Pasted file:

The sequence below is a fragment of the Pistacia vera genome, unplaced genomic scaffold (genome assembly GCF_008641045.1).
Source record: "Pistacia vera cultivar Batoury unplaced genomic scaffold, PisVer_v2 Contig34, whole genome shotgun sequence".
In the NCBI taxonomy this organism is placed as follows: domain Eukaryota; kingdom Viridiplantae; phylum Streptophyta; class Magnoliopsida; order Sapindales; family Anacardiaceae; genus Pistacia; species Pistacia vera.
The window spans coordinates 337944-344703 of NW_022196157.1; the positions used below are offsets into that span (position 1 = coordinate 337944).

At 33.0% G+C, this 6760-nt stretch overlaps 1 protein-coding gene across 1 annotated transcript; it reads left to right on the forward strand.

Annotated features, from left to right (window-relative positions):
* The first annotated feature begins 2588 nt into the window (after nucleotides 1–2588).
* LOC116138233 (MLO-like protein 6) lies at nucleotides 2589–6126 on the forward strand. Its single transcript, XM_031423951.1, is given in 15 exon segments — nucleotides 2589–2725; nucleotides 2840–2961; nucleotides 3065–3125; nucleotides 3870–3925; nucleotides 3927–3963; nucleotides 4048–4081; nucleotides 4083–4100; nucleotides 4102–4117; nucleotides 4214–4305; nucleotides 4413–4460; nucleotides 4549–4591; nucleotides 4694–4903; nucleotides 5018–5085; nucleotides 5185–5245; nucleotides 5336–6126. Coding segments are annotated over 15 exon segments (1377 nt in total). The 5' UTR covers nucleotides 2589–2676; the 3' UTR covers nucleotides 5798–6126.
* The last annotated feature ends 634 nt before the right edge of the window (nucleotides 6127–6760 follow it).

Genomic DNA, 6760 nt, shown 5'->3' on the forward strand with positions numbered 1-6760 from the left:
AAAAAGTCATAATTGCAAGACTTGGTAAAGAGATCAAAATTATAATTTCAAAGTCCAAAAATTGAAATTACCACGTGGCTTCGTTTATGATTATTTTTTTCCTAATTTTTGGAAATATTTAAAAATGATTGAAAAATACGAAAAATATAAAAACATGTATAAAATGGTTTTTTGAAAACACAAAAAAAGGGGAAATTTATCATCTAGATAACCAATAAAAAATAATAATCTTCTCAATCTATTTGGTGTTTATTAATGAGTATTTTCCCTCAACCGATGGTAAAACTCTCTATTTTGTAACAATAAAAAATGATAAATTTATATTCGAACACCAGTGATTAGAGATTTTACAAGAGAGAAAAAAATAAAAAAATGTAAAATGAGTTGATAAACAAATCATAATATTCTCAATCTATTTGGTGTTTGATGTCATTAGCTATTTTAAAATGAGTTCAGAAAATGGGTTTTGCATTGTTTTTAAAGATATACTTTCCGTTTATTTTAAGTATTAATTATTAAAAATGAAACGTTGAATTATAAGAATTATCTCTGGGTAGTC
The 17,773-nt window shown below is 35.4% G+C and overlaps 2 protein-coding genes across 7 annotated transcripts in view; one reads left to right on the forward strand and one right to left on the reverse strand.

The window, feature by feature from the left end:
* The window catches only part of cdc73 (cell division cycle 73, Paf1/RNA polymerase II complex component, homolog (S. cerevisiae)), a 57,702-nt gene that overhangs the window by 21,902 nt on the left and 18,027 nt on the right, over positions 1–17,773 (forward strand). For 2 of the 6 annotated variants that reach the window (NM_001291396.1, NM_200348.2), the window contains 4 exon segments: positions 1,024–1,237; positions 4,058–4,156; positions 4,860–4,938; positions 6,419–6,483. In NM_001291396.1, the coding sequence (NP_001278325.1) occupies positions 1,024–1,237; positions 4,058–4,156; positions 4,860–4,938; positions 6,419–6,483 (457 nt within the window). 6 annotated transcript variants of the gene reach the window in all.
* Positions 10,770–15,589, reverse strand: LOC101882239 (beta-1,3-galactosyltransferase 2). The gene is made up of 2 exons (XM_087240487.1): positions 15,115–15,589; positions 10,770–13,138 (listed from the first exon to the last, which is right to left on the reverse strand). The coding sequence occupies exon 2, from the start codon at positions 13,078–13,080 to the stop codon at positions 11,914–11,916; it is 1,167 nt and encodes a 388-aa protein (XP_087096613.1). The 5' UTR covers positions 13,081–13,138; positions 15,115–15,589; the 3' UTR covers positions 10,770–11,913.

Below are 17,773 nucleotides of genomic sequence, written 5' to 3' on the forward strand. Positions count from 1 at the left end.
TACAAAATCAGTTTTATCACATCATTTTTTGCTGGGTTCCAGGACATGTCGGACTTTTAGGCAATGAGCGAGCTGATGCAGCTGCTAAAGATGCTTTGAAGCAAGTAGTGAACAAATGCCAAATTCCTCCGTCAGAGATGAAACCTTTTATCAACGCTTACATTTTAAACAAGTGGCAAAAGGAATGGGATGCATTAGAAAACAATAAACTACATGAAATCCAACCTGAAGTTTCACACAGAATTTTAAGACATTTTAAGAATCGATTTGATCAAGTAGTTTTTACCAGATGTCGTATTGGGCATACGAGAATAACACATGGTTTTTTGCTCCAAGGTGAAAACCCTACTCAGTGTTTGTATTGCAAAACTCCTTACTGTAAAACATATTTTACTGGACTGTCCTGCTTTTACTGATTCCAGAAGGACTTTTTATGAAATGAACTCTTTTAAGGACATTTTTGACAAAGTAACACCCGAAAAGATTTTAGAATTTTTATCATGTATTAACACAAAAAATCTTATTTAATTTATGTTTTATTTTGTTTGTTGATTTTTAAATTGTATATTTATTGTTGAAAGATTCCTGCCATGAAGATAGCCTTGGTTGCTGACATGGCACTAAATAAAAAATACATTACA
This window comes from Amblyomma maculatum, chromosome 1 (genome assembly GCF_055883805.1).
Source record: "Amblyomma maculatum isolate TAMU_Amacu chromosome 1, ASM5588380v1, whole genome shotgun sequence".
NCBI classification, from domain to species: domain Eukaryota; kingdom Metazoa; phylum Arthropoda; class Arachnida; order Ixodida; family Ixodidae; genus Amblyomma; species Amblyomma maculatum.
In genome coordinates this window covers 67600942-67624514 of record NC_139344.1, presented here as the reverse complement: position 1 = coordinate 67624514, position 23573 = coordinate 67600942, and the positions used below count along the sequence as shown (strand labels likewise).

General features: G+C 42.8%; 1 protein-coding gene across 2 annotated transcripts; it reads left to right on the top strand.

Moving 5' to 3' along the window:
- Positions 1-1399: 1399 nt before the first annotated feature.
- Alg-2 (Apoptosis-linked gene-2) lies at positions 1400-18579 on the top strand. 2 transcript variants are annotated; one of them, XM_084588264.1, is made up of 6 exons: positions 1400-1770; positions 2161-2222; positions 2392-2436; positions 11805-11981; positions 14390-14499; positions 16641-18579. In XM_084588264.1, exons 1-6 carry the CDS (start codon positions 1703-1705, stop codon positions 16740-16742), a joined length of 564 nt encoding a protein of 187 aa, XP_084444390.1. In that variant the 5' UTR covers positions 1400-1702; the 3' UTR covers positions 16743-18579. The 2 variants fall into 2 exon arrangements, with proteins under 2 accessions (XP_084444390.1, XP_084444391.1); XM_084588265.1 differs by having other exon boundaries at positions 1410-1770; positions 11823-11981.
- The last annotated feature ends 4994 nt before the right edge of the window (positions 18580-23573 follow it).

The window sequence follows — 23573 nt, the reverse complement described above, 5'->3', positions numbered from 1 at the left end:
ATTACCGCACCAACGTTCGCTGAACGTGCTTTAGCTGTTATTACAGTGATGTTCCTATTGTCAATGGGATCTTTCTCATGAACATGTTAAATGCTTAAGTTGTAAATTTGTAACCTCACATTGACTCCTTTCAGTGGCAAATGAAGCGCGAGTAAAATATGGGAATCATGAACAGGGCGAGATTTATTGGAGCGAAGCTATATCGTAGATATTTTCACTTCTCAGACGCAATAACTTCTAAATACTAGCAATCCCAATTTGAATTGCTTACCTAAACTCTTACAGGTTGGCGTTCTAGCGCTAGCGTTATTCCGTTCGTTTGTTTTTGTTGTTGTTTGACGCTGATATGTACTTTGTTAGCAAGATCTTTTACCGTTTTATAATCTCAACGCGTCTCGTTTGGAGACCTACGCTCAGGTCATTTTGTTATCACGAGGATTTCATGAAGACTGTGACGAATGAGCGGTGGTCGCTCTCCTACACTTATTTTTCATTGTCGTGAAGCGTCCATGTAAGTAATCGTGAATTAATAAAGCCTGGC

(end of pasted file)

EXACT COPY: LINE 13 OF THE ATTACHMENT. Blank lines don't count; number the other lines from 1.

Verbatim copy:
The window, feature by feature from the left end: